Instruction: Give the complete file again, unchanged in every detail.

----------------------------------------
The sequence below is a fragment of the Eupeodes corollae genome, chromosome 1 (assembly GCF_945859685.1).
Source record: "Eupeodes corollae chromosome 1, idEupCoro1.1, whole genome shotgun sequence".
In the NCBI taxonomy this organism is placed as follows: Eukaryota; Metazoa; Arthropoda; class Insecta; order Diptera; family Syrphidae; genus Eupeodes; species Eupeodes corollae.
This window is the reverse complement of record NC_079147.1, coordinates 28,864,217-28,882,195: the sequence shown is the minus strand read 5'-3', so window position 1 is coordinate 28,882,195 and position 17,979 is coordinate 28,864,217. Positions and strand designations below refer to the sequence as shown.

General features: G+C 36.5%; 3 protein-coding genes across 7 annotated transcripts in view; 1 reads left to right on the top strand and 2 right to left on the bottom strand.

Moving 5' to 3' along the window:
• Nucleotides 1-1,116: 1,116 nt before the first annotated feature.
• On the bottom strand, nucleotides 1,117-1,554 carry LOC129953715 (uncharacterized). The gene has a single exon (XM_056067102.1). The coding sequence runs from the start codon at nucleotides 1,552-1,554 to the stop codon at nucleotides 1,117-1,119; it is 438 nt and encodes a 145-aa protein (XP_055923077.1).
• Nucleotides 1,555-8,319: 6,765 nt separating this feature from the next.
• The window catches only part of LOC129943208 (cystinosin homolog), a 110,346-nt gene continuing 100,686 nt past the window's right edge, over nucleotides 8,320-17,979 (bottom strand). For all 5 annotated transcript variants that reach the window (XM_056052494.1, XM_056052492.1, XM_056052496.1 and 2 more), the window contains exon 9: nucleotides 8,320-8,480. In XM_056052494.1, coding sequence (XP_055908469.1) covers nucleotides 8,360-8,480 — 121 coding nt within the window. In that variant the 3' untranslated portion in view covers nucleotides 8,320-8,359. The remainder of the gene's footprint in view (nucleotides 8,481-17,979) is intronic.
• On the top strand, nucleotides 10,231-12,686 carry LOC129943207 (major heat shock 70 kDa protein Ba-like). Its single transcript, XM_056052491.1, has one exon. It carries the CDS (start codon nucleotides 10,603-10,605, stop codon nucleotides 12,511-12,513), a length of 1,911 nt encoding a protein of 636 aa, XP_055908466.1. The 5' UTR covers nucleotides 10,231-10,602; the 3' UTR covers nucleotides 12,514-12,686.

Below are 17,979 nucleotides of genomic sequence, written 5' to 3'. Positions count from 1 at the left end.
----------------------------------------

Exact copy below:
The sequence below is a fragment of the Eupeodes corollae genome, chromosome 1 (assembly GCF_945859685.1).
Source record: "Eupeodes corollae chromosome 1, idEupCoro1.1, whole genome shotgun sequence".
In the NCBI taxonomy this organism is placed as follows: Eukaryota; Metazoa; Arthropoda; class Insecta; order Diptera; family Syrphidae; genus Eupeodes; species Eupeodes corollae.
This window is the reverse complement of record NC_079147.1, coordinates 28,864,217-28,882,195: the sequence shown is the minus strand read 5'-3', so window position 1 is coordinate 28,882,195 and position 17,979 is coordinate 28,864,217. Positions and strand designations below refer to the sequence as shown.

General features: G+C 36.5%; 3 protein-coding genes across 7 annotated transcripts in view; 1 reads left to right on the top strand and 2 right to left on the bottom strand.

Moving 5' to 3' along the window:
• Nucleotides 1-1,116: 1,116 nt before the first annotated feature.
• On the bottom strand, nucleotides 1,117-1,554 carry LOC129953715 (uncharacterized). The gene has a single exon (XM_056067102.1). The coding sequence runs from the start codon at nucleotides 1,552-1,554 to the stop codon at nucleotides 1,117-1,119; it is 438 nt and encodes a 145-aa protein (XP_055923077.1).
• Nucleotides 1,555-8,319: 6,765 nt separating this feature from the next.
• The window catches only part of LOC129943208 (cystinosin homolog), a 110,346-nt gene continuing 100,686 nt past the window's right edge, over nucleotides 8,320-17,979 (bottom strand). For all 5 annotated transcript variants that reach the window (XM_056052494.1, XM_056052492.1, XM_056052496.1 and 2 more), the window contains exon 9: nucleotides 8,320-8,480. In XM_056052494.1, coding sequence (XP_055908469.1) covers nucleotides 8,360-8,480 — 121 coding nt within the window. In that variant the 3' untranslated portion in view covers nucleotides 8,320-8,359. The remainder of the gene's footprint in view (nucleotides 8,481-17,979) is intronic.
• On the top strand, nucleotides 10,231-12,686 carry LOC129943207 (major heat shock 70 kDa protein Ba-like). Its single transcript, XM_056052491.1, has one exon. It carries the CDS (start codon nucleotides 10,603-10,605, stop codon nucleotides 12,511-12,513), a length of 1,911 nt encoding a protein of 636 aa, XP_055908466.1. The 5' UTR covers nucleotides 10,231-10,602; the 3' UTR covers nucleotides 12,514-12,686.

Below are 17,979 nucleotides of genomic sequence, written 5' to 3'. Positions count from 1 at the left end.